Essays, Memoirs, & True Stories  February 2013 | issue 446

Leaving Shenandoah

by C.J. Gall

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C.J. Gall spent last January breaking all her New Year’s resolutions. She is a visiting professor at DeVry University and lives in Jacksonville, Florida.

IT’S NOVEMBER, almost Thanksgiving. On the phone my father is telling me how he’s been nauseated lately. He feels unstable, off balance. “Wobbly. Kind of dizzy. You know?” he says.

I know. I mean, I guess I know. I remember the board strung by rope from the limb of a wild, ancient oak. As a girl I sat on it, and, against my protests, my brother twisted and twisted and twisted and then let go. After I’d stopped spinning, I was unable to stand. My feet tripped over each other, and I fell with a landing that was neither soft nor graceful. The world blurred as if I had vaseline on my eyes. For the next five minutes I heaved but didn’t vomit. So I know, I guess. But I don’t know. My father is vomiting. He leaves the phone to vomit. The swing incident didn’t go on for a month. It didn’t make me lose thirty pounds.

I’ve heard this kind of story before, from my friend Todd. His dad was feeling queasy, said it felt like vertigo. Then one night he fell and hit his head on the nightstand. Twenty-four hours later he was diagnosed with glioblastoma, a malignant brain tumor. Todd was hopeful about his father’s chances, but I looked the disease up, and it was like a death sentence: two months at best. When Todd said his father was eating again, I told him, “That’s a great sign.” But I knew what I knew.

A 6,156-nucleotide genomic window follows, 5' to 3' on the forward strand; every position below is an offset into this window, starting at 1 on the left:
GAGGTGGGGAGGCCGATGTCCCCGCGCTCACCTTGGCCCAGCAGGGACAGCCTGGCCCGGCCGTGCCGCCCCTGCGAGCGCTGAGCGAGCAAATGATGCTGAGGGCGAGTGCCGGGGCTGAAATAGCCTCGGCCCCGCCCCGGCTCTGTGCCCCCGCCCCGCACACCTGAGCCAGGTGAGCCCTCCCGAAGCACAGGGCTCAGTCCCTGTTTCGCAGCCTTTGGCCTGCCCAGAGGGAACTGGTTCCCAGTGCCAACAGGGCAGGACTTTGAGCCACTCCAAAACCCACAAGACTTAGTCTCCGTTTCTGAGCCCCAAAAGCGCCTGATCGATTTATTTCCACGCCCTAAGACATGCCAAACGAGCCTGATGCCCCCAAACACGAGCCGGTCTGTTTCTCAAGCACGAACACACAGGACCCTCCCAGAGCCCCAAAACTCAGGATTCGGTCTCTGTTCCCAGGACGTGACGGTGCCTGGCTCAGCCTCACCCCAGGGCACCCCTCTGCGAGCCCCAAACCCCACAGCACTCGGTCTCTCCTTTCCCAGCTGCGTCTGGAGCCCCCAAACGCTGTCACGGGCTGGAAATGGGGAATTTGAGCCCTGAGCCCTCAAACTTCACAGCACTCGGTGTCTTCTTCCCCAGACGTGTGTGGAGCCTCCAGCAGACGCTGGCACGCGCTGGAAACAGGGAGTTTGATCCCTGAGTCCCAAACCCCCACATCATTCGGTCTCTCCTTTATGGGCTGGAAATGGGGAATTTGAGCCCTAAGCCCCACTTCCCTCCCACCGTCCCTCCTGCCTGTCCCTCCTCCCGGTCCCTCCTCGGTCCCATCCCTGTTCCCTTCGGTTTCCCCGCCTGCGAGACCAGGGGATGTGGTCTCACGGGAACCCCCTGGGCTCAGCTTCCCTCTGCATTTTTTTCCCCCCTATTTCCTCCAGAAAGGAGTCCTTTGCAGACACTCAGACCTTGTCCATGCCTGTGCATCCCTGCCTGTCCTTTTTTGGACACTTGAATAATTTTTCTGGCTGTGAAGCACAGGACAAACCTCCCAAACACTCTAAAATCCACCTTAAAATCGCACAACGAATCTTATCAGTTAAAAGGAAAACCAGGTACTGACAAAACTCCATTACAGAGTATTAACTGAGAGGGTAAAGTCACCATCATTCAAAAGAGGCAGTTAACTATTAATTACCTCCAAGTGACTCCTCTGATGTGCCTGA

I’d dreamt of Todd’s dad for weeks before I heard the news. I barely even knew him. How do you tell your friend you’ve been dreaming of his father? I’d met the man just once or twice in the twenty years Todd and I had been friends. His father was a production worker for gm, maybe Saturn. What I knew most about him was that he drew political cartoons as a hobby. He was good. Todd had shown me a scrapbook of his dad’s work once. Steve’s work. His dad’s name was Steve. I’m 99 percent sure that’s right. But there you go: a man’s son is your best friend for decades, and your mind scrambles to grasp his name. It makes everything seem so temporary and forgettable.

Steve’s decline was harsh, steady, and complete in roughly sixteen weeks. (Four months seems so much longer when you say it like that.) Todd traveled back and forth from his Florida home to his Georgia birthplace to be with his dad. Brain surgery and radiation didn’t help. The family chose to pull his feeding tube and let him slide into whatever lies beyond. I don’t know what it was like for Todd. I took him to the airport once. We bought beer and cigars for the drive. At security I took his lighter. I still have that clear orange lighter. I’m saving it and mean to give it back to him someday. In the meantime I can’t use it, but I also can’t throw it away.

I was at Tire Kingdom when Todd called, sobbing, and choked the words into my ear. I cried with him. I said I was sorry. And I was. I’m still sorry seven years later. Those two words were all I had for one of my closest friends. They’re the best we can do. If I bump into someone by accident at Target reaching for hair gel, I offer the same words that I do when someone’s dad dies.

Todd buried his dad, then a few weeks later called to tell me a flood had hit Georgia and pushed caskets up out of the ground, creating a real-life River Styx.

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